matter of fact, sees practically no
merit in other squirrels.
"Where is your blonde-shocked com
rade, the bitter lad."
"He is attending the University of
Chicago," we answered. "Tell us, Max
of your observations since return
ing?" "Risking maudlin sentimentality, I
would say that it is good to be back.
The place looks the same. The same
feeling is in the air. I take you want
no politics or educational jaober."
"Not on such a happy weekend.
Ahhh, squirrel, give me talk of Chapel
Hill gravel paths, arboreteums, peace
and cloistered musings on world des
tiny. After all, I have been away
some time. These things are the es
sence of the spirit that remains."
"You are hopeless. However the
old knob is crowded but seems to me
much the same. I have noticed some
trailers and some veterans houses
springing up about the place, but from
my reserved seat outside the window
of Graham Memorial I hear talk that
reminds me of the old days.
"You humans are given to that sort
of thing. Your biggest mistake was
in not being born a squirrel. Now take
something I can wax enthusiastic
about take that football game.
"Kenan's green sward has taken
many a pounding from many a dashing
and hardfighting athlete, but this aft
ernoon's joust tops any demonstration
The official nwpa per of the Publication! Board of the University of North Carolina
Chapel ma. whre It te published dally, except Monday, examination and vacation period ;
faring tha official anromer term, it is published semi-weekly on Wednesdays and Satardaya.
Xntered as second-class matter at the port office' at Chapel Hill, N. C, under the act of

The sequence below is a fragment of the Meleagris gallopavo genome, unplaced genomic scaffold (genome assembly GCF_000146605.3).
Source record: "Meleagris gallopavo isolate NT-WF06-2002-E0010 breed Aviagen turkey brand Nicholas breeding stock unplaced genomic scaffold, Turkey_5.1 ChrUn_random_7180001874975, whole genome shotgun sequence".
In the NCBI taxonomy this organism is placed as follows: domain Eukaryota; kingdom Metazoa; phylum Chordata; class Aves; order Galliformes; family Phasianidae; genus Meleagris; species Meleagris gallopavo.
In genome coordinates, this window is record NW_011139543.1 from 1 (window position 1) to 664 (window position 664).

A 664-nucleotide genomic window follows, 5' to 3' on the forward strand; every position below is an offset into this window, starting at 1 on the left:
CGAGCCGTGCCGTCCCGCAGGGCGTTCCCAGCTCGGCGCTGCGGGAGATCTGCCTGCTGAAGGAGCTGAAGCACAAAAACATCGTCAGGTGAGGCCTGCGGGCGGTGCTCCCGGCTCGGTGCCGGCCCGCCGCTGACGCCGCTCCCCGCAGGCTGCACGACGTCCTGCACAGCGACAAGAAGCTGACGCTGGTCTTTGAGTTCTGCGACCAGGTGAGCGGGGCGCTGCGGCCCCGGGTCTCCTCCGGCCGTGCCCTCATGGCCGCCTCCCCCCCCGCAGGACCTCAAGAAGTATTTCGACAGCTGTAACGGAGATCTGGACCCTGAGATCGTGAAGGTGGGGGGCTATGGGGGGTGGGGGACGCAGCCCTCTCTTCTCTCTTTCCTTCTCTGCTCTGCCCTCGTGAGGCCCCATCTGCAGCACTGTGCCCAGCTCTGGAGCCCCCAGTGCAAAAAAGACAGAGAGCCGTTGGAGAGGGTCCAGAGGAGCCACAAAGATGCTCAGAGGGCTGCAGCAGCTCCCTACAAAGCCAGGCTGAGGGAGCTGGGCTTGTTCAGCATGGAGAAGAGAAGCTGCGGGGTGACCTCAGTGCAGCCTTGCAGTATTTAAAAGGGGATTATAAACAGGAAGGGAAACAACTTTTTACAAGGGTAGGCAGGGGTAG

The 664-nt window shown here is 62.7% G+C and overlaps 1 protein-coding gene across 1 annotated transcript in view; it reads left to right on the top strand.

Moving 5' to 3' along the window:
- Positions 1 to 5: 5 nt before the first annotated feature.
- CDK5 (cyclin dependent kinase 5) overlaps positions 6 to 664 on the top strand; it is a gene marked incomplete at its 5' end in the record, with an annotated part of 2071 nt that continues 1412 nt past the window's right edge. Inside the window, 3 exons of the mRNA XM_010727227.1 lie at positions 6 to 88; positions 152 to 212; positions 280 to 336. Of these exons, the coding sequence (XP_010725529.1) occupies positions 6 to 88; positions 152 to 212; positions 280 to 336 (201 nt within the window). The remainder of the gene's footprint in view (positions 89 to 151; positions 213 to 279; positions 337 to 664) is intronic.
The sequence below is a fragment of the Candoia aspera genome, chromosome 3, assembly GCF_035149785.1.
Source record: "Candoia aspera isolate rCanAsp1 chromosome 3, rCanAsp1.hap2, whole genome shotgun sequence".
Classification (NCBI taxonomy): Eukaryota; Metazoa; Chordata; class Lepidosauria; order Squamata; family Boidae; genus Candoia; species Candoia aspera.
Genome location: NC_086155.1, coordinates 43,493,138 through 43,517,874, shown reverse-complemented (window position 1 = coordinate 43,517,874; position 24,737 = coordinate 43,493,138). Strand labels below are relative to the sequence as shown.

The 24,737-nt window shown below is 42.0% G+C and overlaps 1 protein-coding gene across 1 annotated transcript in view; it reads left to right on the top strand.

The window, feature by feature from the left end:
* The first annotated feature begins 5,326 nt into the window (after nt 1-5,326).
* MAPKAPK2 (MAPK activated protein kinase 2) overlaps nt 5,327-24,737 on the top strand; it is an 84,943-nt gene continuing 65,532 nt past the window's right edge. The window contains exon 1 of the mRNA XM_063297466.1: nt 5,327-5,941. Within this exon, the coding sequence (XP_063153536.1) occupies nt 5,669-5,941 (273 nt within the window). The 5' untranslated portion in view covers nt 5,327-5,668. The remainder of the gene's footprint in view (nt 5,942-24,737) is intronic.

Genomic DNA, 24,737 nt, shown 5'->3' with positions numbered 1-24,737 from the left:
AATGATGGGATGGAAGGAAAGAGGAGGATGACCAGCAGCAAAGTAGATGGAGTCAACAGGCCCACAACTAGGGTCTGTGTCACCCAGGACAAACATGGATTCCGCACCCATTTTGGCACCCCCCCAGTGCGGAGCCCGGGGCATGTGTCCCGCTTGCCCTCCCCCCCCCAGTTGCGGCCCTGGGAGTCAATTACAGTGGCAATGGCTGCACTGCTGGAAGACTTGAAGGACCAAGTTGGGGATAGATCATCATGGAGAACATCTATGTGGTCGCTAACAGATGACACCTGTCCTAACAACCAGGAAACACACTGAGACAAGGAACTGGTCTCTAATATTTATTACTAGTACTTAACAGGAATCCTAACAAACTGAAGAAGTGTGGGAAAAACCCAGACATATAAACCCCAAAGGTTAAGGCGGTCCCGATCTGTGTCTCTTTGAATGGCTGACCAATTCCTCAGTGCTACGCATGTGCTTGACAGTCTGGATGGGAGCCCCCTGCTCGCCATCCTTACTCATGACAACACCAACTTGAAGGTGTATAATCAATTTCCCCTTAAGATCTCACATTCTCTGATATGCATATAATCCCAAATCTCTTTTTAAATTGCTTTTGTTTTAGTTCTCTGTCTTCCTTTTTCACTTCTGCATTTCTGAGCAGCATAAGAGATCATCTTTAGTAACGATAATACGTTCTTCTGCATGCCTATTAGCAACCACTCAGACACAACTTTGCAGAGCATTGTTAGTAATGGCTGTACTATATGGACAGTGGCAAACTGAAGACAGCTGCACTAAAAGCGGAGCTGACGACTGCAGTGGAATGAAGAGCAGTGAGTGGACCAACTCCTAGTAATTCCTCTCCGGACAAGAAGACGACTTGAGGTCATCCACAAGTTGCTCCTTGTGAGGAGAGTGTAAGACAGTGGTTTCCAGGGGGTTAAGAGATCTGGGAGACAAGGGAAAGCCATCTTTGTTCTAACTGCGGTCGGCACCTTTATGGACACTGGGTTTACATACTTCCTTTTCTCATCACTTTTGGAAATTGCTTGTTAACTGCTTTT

March 8. 1879. Subscription price: $8.00 per college year. 1
COMPLETE LEASED WIRE SERVICE OF UNITED PRESS
The opinions expressed by the columnists are their own and not neces
sarily those of The Daily Tar Heel.
FOR THIS ISSUE
Night Editor: Bill Sexton v
in recent memory. It is a glorious re
turning to watch the Tar Heels rock
Duke back on their horns. You know,
of course, that I am being without
prejudice and with a mind receptive
to all points of view, but I will con
fess that it -gives me an unequalled
thrill to observe, for the first time
in six years, the defeat by the locals
of the gladiators from Durham. It is
my firm conviction that this Choo
Choo lad will go far."
Concurring with the squirrel in
this opinion and bidding him a fond
farewell with a promise to write, we
strolled campus-ward through a truly
nostalgic setting with the carillon
chiming "Hark the Sound" as mood
Faces of returned contemporaries
vvcie wcitumcu ai cvci jr luiu m uic
paths. v .Randy Mebame, once Sound
and Fury moguL was gracing the
press box on weekend leave from mo
gul duties with CBS in New York. . .
spotted Lem Gibbons and former prex
y Denny Hammond in the crowd but
couldn't fight through the tangle to
shake hands. . .Ben McKinnon, a mag
man in the golden days, joined us in
self-commiseration because no dance
tickets were available. . .Saw Gisdy
Morgan reveiving for his end zone
seat. . .Pleasant chat with Professor
Phillips Russell brought back mem
ories of journalism classes beneath
the trees, and, incidentally, of the
sharp accuracy of the criticisms of our
copy of those days, comments which,